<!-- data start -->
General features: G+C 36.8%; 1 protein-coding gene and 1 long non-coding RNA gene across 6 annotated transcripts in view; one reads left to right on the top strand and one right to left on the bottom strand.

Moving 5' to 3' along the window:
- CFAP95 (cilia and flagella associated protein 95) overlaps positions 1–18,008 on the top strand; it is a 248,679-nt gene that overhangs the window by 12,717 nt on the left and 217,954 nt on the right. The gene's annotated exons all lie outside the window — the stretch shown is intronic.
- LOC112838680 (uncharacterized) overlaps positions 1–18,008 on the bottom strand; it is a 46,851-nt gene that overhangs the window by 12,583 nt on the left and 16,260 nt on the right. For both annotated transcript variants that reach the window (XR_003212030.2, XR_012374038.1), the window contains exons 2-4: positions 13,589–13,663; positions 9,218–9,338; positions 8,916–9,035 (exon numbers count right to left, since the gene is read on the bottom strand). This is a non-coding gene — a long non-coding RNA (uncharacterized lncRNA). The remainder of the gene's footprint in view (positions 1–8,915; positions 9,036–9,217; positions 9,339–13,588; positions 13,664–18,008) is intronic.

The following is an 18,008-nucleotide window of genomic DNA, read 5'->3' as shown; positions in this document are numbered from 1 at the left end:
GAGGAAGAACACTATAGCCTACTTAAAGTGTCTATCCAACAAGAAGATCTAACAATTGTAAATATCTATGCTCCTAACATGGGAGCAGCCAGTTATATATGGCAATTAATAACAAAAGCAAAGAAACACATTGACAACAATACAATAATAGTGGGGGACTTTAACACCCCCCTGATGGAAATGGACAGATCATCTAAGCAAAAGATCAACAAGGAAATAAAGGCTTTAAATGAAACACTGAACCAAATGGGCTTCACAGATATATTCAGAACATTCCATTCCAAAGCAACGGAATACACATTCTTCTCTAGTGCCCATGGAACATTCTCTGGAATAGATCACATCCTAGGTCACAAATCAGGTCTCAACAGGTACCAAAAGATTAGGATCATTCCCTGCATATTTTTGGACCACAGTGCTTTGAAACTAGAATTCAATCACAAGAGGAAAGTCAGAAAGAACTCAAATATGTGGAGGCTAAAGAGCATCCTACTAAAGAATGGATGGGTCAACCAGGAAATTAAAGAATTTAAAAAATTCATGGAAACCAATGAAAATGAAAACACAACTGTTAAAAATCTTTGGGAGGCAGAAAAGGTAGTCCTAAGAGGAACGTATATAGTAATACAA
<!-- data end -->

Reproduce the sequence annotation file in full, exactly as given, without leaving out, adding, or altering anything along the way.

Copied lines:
General features: G+C 36.8%; 1 protein-coding gene and 1 long non-coding RNA gene across 6 annotated transcripts in view; one reads left to right on the top strand and one right to left on the bottom strand.

Moving 5' to 3' along the window:
- CFAP95 (cilia and flagella associated protein 95) overlaps positions 1–18,008 on the top strand; it is a 248,679-nt gene that overhangs the window by 12,717 nt on the left and 217,954 nt on the right. The gene's annotated exons all lie outside the window — the stretch shown is intronic.
- LOC112838680 (uncharacterized) overlaps positions 1–18,008 on the bottom strand; it is a 46,851-nt gene that overhangs the window by 12,583 nt on the left and 16,260 nt on the right. For both annotated transcript variants that reach the window (XR_003212030.2, XR_012374038.1), the window contains exons 2-4: positions 13,589–13,663; positions 9,218–9,338; positions 8,916–9,035 (exon numbers count right to left, since the gene is read on the bottom strand). This is a non-coding gene — a long non-coding RNA (uncharacterized lncRNA). The remainder of the gene's footprint in view (positions 1–8,915; positions 9,036–9,217; positions 9,339–13,588; positions 13,664–18,008) is intronic.

The following is an 18,008-nucleotide window of genomic DNA, read 5'->3' as shown; positions in this document are numbered from 1 at the left end:
GAGGAAGAACACTATAGCCTACTTAAAGTGTCTATCCAACAAGAAGATCTAACAATTGTAAATATCTATGCTCCTAACATGGGAGCAGCCAGTTATATATGGCAATTAATAACAAAAGCAAAGAAACACATTGACAACAATACAATAATAGTGGGGGACTTTAACACCCCCCTGATGGAAATGGACAGATCATCTAAGCAAAAGATCAACAAGGAAATAAAGGCTTTAAATGAAACACTGAACCAAATGGGCTTCACAGATATATTCAGAACATTCCATTCCAAAGCAACGGAATACACATTCTTCTCTAGTGCCCATGGAACATTCTCTGGAATAGATCACATCCTAGGTCACAAATCAGGTCTCAACAGGTACCAAAAGATTAGGATCATTCCCTGCATATTTTTGGACCACAGTGCTTTGAAACTAGAATTCAATCACAAGAGGAAAGTCAGAAAGAACTCAAATATGTGGAGGCTAAAGAGCATCCTACTAAAGAATGGATGGGTCAACCAGGAAATTAAAGAATTTAAAAAATTCATGGAAACCAATGAAAATGAAAACACAACTGTTAAAAATCTTTGGGAGGCAGAAAAGGTAGTCCTAAGAGGAACGTATATAGTAATACAA